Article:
I have shared the diary of Peter Porterfield as he crossed the Atlantic in 1855 and told you about James Crinklaw who came from Scotland in 1833 to London Ontario. How did these two families unite?
Betsy Crinklaw, my great great grandmother, born in Minto, Scotland in 1807, was the third child of James Crinklaw and Elizabeth Watson. In 1836, in St. Thomas, Ontario, she married James Stevenson, also a Scotsman who had immigrated to Canada. They had four daughters, all born in London Ontario within six years. Then the family up and moved to Nebraska where a census in 1880 lists James as a teacher and Betsy as a housekeeper. In a letter from James to a relative just before his death, he describes “Bess” as a hard worker and gardener in 1880. She died in Neligh, Nebraska at the age of 86.
The only one of the James and Betsy Stevenson girls to stay behind in Ontario when the rest moved to Nebraska was their second daughter, Mary, who married Peter Porterfield and became my great grandmother. Now, all of the photos that I have of the Stevenson’s make them look pretty severe. Betsy, as an old lady, was a bit scary. Even as a young woman she looked like a guy in drag. James Stevenson had eyes that bugged out of his head. But Mary, my great grandmother, their daughter looked quite refined. And my grandmother, Mary and Peter’s daughter (photo below) was a beautiful young girl.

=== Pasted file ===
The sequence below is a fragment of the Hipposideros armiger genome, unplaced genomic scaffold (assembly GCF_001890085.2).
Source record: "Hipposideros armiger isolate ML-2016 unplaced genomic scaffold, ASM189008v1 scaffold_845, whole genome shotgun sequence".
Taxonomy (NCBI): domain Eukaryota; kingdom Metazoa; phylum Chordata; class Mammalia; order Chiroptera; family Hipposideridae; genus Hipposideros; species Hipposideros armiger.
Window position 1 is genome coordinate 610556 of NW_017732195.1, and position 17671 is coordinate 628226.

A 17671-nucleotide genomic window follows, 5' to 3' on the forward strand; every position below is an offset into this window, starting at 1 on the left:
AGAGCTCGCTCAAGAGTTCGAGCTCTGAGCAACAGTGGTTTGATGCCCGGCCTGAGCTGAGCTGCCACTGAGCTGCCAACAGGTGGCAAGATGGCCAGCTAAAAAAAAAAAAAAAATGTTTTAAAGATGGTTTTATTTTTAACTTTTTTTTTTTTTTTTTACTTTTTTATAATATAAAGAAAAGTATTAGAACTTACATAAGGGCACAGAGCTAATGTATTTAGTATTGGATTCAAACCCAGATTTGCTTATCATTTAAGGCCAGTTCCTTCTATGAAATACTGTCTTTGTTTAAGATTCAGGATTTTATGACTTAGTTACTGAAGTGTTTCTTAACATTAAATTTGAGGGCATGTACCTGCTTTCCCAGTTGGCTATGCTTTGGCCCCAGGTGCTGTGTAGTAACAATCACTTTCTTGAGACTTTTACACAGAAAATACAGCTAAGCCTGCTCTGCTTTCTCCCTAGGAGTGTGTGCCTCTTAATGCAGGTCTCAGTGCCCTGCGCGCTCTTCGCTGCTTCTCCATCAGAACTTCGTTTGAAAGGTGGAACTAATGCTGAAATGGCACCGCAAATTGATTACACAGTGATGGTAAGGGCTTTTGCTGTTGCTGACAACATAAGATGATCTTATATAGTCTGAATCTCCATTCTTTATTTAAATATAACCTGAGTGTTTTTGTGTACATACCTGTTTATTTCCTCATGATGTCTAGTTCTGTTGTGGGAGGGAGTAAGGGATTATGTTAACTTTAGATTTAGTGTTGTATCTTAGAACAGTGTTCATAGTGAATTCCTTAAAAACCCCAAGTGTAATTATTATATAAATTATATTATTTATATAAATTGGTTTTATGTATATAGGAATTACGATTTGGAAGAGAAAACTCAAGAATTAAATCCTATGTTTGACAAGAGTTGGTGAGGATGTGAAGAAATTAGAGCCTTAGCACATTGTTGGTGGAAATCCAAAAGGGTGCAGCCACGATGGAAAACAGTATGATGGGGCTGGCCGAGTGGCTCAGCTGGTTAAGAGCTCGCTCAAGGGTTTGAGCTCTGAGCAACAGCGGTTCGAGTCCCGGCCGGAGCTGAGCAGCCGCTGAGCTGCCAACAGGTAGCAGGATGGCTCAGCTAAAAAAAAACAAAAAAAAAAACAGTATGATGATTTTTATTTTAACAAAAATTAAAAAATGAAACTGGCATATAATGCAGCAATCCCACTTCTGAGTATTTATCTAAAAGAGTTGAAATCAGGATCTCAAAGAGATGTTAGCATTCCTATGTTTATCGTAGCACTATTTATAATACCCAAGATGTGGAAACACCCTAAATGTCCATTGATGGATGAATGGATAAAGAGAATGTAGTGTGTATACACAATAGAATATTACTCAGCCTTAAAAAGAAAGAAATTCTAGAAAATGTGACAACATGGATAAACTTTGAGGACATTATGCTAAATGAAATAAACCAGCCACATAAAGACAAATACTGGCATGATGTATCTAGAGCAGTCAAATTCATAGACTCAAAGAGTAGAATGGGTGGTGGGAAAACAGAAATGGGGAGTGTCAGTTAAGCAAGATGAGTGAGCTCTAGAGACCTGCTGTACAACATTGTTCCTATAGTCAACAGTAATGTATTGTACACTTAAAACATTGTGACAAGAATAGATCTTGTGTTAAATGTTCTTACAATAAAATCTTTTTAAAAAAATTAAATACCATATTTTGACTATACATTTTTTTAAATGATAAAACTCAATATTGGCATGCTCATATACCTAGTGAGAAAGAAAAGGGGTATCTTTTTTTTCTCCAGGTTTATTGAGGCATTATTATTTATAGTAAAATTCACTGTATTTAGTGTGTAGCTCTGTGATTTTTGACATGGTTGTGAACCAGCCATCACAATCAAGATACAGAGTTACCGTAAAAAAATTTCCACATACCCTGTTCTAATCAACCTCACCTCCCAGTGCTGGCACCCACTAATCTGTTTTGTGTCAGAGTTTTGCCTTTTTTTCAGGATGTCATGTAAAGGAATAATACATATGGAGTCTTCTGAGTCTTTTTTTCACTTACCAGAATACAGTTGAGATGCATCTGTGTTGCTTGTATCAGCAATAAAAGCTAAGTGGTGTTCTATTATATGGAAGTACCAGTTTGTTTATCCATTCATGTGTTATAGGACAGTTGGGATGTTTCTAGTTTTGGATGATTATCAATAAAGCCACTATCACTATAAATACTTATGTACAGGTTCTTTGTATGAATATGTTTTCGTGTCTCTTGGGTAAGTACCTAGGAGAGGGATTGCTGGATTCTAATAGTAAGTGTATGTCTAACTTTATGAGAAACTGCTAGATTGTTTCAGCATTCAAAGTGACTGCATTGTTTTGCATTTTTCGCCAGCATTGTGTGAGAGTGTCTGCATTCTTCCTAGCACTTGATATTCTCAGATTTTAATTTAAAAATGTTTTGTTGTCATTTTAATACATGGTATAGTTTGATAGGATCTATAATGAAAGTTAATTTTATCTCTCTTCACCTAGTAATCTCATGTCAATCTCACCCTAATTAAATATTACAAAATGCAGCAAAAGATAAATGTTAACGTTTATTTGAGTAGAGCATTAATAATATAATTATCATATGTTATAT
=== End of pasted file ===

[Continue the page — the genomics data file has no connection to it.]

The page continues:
My father passed on to me a leather Mason’s apron that belonged to James Stevenson. It is not very big and pretty fragile but it is intriguing to possess something that belonged to my great great grandfather in the mid 1800’s, maybe 175 years old.
I also have the Western Union telegram sent from North Bend Nebraska from his daughter Margaret (Caddick) to her sister Ellen (Thorson) announcing the death of their father, James. It spares no words. “Father dead. Buried on Wednesday.”
Ellen’s nephew, James, also ended up with a poem written by James Stevenson the year before he died. It was found tucked in his daughter, Ellen’s family Bible. It is a long ode with lots of Scottish brogue, entitled, The Dying Christian Scottish Father. Copies were made and distributed to various family at the time of his death but I have the original, typed on pinkish paper and signed by James Stevenson, himself.
You can also read a letter that James Stevenson wrote just a couple of months before his death in 1880 in the next post.